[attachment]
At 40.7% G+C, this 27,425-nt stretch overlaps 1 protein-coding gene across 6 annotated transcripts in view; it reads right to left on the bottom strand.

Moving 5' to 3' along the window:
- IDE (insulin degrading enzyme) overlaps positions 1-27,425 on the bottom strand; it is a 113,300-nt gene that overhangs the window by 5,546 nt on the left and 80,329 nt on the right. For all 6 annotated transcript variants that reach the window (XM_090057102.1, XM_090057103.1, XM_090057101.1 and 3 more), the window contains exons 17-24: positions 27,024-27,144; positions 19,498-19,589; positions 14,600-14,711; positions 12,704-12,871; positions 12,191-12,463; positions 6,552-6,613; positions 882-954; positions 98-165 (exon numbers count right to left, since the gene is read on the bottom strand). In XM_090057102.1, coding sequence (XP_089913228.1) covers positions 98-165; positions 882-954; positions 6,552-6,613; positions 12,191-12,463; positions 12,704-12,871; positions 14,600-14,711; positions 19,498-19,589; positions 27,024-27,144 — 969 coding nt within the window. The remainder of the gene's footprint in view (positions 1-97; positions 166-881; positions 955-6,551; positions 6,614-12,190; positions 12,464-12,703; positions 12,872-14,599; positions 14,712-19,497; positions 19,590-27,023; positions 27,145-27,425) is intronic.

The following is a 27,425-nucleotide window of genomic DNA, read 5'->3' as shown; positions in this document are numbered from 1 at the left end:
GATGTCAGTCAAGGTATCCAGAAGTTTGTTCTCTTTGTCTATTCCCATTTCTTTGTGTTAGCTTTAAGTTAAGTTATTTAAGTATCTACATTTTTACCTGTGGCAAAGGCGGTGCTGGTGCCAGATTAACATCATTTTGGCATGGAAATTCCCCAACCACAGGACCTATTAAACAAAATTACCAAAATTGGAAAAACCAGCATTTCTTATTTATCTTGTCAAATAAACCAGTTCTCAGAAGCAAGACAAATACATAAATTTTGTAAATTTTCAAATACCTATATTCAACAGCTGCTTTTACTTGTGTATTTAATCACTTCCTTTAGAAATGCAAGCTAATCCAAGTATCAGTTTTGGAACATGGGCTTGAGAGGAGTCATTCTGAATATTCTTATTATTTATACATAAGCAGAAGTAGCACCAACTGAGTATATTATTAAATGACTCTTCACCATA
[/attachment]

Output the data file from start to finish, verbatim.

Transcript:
At 40.7% G+C, this 27,425-nt stretch overlaps 1 protein-coding gene across 6 annotated transcripts in view; it reads right to left on the bottom strand.

Moving 5' to 3' along the window:
- IDE (insulin degrading enzyme) overlaps positions 1-27,425 on the bottom strand; it is a 113,300-nt gene that overhangs the window by 5,546 nt on the left and 80,329 nt on the right. For all 6 annotated transcript variants that reach the window (XM_090057102.1, XM_090057103.1, XM_090057101.1 and 3 more), the window contains exons 17-24: positions 27,024-27,144; positions 19,498-19,589; positions 14,600-14,711; positions 12,704-12,871; positions 12,191-12,463; positions 6,552-6,613; positions 882-954; positions 98-165 (exon numbers count right to left, since the gene is read on the bottom strand). In XM_090057102.1, coding sequence (XP_089913228.1) covers positions 98-165; positions 882-954; positions 6,552-6,613; positions 12,191-12,463; positions 12,704-12,871; positions 14,600-14,711; positions 19,498-19,589; positions 27,024-27,144 — 969 coding nt within the window. The remainder of the gene's footprint in view (positions 1-97; positions 166-881; positions 955-6,551; positions 6,614-12,190; positions 12,464-12,703; positions 12,872-14,599; positions 14,712-19,497; positions 19,590-27,023; positions 27,145-27,425) is intronic.

The following is a 27,425-nucleotide window of genomic DNA, read 5'->3' as shown; positions in this document are numbered from 1 at the left end:
GATGTCAGTCAAGGTATCCAGAAGTTTGTTCTCTTTGTCTATTCCCATTTCTTTGTGTTAGCTTTAAGTTAAGTTATTTAAGTATCTACATTTTTACCTGTGGCAAAGGCGGTGCTGGTGCCAGATTAACATCATTTTGGCATGGAAATTCCCCAACCACAGGACCTATTAAACAAAATTACCAAAATTGGAAAAACCAGCATTTCTTATTTATCTTGTCAAATAAACCAGTTCTCAGAAGCAAGACAAATACATAAATTTTGTAAATTTTCAAATACCTATATTCAACAGCTGCTTTTACTTGTGTATTTAATCACTTCCTTTAGAAATGCAAGCTAATCCAAGTATCAGTTTTGGAACATGGGCTTGAGAGGAGTCATTCTGAATATTCTTATTATTTATACATAAGCAGAAGTAGCACCAACTGAGTATATTATTAAATGACTCTTCACCATA